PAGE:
The coincidence couldn’t have been planned.
Outfest 2017 was throbbing away on 12th Street on Sunday afternoon while retired Congressman Barney Frank, whose work helped bring public LGBT activities into the mainstream, was a few blocks away at the Kimmel Center, having been tapped as an unconventional narrator for an offbeat piece of jazz/orchestra music, Gunther Schuller’s Journey Into Jazz.
The occasion was a concert by Chamber Orchestra First Editions, whose mission is both modern music and early Mozart, cheek by jowl, founded and directed by James Freeman. Both Freeman and Frank were classmates at Harvard, and while looking for a narrator for Schuller, Freeman speculated that Frank might have the time available after retiring from about four decades of public life in the Democratic Party. And there he was on the Perelman Theater stage for the third in a series of Philadelphia-area concerts.
The Sunday performance was a success. Schuller’s piece tells the story of a misfit kid trumpeter who evolves into a jazz Jedi, accompanied by a symphonic jazz panorama that felt so fresh you’d never guess the piece was written in 1962. The piece benefited by the gravel that Frank’s voice has acquired over the years, and his bluff, no-nonsense manner plus regional accent (New Jersey) assured that the story would never lapse into sentimentality.
But, at age 77, does Frank have a new career path? Nah. Though he seems perfectly at home in front of an audience, he isn’t a performer, but a get-down-to-business guy who probably is not about to master a more artificial style of presentation. And would we want him to? He is who he is, and has basically lived the message of Schuller’s Journey Into Jazz, which is “be yourself.”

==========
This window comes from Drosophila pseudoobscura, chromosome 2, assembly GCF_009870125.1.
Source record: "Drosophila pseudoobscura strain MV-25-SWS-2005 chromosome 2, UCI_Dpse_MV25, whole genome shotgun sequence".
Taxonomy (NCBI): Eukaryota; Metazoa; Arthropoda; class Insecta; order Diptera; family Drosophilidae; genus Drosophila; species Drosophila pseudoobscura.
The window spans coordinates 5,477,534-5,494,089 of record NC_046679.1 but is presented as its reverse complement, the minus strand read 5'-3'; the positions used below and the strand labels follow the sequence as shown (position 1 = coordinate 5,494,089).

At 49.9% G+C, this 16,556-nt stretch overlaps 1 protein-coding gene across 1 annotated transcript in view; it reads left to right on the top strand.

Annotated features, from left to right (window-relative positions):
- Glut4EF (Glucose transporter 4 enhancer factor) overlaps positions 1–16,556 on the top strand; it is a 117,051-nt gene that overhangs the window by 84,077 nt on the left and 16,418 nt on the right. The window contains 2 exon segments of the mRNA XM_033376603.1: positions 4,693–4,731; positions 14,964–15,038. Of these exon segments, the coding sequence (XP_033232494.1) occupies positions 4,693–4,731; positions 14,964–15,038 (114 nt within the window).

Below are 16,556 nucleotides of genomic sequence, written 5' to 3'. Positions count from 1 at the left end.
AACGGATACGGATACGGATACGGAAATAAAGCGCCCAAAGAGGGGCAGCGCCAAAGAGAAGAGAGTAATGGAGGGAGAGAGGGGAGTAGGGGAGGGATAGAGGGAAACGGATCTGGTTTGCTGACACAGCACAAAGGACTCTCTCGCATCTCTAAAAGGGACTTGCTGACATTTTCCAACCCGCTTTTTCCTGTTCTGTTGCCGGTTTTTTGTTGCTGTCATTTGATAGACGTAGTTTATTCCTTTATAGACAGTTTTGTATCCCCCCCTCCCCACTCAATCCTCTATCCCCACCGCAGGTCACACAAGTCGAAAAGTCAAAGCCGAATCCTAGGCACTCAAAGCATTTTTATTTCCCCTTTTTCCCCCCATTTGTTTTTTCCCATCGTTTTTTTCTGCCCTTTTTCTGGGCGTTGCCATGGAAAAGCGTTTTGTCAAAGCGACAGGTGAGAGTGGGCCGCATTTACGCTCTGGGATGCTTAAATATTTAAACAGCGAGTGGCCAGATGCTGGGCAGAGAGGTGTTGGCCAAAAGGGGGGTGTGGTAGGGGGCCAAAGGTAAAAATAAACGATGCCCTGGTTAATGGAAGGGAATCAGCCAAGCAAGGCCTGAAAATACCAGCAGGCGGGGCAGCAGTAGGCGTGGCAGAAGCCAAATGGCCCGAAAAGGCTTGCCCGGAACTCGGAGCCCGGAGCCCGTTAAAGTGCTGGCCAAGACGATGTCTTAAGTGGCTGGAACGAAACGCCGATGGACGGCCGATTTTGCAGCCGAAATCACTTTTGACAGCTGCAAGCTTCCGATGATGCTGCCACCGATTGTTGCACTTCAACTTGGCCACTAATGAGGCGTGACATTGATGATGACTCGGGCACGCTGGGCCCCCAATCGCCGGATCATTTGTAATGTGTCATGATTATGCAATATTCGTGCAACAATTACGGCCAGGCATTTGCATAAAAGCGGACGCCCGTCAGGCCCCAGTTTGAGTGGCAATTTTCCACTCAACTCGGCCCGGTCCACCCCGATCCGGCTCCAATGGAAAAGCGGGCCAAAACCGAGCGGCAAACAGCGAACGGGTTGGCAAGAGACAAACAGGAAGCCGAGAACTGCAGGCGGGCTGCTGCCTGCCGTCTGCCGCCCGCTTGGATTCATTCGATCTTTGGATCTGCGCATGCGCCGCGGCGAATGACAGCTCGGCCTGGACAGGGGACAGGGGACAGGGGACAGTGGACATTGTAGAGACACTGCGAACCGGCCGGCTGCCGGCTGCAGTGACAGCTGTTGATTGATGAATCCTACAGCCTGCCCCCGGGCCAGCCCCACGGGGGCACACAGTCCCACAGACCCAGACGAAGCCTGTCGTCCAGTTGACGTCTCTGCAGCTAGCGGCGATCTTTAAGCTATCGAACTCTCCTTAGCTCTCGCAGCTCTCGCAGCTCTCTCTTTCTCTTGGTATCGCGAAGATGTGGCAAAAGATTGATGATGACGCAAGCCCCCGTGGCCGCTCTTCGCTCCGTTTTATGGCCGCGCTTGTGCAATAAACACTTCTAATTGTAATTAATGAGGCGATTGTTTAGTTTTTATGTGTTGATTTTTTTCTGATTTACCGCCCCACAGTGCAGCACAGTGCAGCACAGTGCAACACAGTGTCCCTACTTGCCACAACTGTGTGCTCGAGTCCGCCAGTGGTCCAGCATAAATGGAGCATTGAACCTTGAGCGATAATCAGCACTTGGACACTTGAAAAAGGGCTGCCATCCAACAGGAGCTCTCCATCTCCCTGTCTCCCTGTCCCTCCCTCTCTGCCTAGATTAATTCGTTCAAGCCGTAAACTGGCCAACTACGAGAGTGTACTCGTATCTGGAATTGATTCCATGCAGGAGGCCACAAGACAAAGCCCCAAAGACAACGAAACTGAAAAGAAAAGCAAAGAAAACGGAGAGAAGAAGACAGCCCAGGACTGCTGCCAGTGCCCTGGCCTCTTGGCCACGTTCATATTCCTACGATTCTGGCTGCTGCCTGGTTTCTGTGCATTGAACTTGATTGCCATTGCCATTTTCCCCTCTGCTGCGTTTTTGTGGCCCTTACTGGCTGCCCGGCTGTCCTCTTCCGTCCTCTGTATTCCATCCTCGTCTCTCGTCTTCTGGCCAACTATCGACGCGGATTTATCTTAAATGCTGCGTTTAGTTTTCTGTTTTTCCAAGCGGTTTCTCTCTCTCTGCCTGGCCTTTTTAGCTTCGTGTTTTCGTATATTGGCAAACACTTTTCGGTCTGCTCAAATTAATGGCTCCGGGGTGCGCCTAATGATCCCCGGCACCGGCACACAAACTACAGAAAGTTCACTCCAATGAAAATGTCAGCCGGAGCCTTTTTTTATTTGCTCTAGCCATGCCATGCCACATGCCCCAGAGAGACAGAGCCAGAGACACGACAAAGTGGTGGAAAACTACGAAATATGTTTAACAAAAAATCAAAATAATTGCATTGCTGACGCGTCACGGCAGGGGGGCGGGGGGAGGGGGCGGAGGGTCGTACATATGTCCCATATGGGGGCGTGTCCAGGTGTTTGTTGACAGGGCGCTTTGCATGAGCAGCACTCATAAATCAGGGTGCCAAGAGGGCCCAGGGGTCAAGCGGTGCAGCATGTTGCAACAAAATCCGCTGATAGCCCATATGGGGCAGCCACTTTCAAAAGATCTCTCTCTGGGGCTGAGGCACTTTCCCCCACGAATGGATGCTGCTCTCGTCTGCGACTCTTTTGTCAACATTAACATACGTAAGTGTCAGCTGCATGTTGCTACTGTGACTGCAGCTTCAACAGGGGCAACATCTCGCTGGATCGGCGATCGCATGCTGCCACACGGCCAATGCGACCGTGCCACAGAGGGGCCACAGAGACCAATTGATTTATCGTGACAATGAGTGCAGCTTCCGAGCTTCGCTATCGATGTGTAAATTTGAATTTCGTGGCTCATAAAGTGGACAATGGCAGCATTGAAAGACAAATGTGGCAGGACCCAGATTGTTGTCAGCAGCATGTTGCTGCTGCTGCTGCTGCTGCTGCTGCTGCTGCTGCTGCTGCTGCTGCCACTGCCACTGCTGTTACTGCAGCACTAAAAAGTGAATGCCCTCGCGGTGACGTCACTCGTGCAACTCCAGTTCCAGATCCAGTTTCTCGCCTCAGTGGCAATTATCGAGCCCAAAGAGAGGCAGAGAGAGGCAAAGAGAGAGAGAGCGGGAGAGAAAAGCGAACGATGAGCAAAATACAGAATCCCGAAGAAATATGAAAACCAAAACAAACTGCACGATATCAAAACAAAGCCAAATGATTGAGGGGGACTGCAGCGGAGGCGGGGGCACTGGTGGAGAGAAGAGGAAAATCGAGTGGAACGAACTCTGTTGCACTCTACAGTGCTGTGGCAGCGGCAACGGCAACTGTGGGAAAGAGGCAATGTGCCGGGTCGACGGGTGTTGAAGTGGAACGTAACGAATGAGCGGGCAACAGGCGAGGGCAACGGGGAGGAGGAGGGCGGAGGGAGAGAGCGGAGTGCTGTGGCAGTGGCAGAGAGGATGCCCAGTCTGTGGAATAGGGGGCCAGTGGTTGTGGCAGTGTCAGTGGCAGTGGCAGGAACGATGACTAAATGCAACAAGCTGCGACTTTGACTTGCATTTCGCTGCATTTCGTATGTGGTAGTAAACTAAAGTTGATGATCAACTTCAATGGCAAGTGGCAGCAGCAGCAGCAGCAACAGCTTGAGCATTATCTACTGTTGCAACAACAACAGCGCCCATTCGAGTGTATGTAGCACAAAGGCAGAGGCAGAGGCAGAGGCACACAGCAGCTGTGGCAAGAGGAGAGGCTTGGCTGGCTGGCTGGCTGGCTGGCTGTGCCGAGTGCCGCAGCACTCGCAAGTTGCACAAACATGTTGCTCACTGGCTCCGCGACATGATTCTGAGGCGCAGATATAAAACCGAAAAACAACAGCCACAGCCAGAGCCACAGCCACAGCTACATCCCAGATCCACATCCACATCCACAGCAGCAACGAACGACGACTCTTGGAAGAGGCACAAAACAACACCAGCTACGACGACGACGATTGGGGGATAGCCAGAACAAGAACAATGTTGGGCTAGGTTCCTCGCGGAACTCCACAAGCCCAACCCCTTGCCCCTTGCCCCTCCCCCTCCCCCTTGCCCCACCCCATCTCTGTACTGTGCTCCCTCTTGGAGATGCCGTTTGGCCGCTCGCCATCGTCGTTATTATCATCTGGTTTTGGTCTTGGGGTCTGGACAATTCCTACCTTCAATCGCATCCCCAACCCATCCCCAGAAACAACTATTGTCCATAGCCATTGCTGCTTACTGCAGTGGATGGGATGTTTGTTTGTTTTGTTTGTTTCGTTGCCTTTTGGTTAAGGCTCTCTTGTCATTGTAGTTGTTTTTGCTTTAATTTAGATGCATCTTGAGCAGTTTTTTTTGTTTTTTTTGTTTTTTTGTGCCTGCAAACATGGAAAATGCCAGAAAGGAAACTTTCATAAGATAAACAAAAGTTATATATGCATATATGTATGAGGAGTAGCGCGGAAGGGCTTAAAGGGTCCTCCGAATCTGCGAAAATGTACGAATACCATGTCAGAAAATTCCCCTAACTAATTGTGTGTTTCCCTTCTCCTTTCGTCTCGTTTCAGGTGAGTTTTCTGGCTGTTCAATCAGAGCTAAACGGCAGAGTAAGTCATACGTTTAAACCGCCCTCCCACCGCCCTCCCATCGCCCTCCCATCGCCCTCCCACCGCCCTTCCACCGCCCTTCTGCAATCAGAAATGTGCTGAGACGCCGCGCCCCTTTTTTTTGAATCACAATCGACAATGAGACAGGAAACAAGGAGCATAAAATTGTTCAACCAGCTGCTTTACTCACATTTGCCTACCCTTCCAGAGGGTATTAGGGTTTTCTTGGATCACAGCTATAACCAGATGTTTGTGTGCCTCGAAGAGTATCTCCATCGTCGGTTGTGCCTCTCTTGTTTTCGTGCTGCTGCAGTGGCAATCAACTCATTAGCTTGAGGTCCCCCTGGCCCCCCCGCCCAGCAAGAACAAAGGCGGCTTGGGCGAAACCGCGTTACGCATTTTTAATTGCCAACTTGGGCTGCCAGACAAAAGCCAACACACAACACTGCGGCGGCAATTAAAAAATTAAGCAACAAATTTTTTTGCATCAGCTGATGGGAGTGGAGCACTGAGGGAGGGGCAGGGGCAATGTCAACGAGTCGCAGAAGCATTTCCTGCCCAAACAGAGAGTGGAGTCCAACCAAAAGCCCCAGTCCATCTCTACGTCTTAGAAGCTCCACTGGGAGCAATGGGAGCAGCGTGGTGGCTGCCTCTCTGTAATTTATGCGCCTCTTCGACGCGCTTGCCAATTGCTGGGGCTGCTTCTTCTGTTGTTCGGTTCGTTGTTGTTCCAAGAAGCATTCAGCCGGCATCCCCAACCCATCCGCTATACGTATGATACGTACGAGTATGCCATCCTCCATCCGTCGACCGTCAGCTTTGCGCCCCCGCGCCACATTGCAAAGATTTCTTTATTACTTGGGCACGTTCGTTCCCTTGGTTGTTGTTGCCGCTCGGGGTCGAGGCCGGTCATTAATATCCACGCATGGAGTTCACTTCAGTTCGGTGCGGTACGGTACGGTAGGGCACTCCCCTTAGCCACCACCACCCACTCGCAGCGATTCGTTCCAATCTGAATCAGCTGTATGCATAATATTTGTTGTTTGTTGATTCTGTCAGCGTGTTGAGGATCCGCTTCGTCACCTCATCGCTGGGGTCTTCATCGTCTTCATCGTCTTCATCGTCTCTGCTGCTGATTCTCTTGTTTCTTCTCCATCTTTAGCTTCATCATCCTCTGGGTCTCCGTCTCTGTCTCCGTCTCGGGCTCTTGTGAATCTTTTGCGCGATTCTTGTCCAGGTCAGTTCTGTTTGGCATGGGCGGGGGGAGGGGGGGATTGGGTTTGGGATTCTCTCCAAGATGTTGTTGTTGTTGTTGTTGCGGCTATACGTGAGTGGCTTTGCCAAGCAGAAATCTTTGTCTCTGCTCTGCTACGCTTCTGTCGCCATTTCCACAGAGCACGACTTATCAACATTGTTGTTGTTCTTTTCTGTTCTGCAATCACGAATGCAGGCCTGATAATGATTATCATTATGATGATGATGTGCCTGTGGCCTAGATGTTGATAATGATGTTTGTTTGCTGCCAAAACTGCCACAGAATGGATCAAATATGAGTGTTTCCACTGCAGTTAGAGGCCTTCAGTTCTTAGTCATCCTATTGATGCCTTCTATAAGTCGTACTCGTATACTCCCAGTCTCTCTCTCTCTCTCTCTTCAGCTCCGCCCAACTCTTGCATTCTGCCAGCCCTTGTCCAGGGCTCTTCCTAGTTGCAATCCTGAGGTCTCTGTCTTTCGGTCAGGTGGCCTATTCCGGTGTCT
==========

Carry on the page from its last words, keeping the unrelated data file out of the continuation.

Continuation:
As a companion piece to Schuller, Gabriel Globus-Hoenich’s Shattered Stones, a work for jazz quintet and string orchestra commissioned for the concert, arrives in an era when jazz-symphonic synthesis is no longer rocket science. This piece favored the jazz quintet over the orchestra — fine! — and succeeded as much on the charisma of the performers as the music itself.
Mozart would seem to be an incongruous presence here, but was wisely positioned at the top of the concert (Piano Concerto No. 12, K. 414) and at the end (Symphony No. 29 K. 201). The concerto went well enough with Swarthmore faculty member Andrew Hauze and First Editions associate conductor Heidi Jacob, though Hauze’s piano technique isn’t refined enough to make every note count in Mozart. Also, the middle movement’s unusually slow tempo enlarged the expressive playing field in ways the performers didn’t justify.
The symphony was quite a different story. Though his public life has been mainly with modern music, Freeman is hugely passionate about Mozart in general and this symphony in particular, projecting a ruggedly dramatic point of view and a sound world that’s distinctive to this piece. Whatever his tempo choices, they came off as electric. He also drew from his players a level of playing and exterior polish that I wish the higher-profile Chamber Orchestra of Philadelphia could achieve in this repertoire.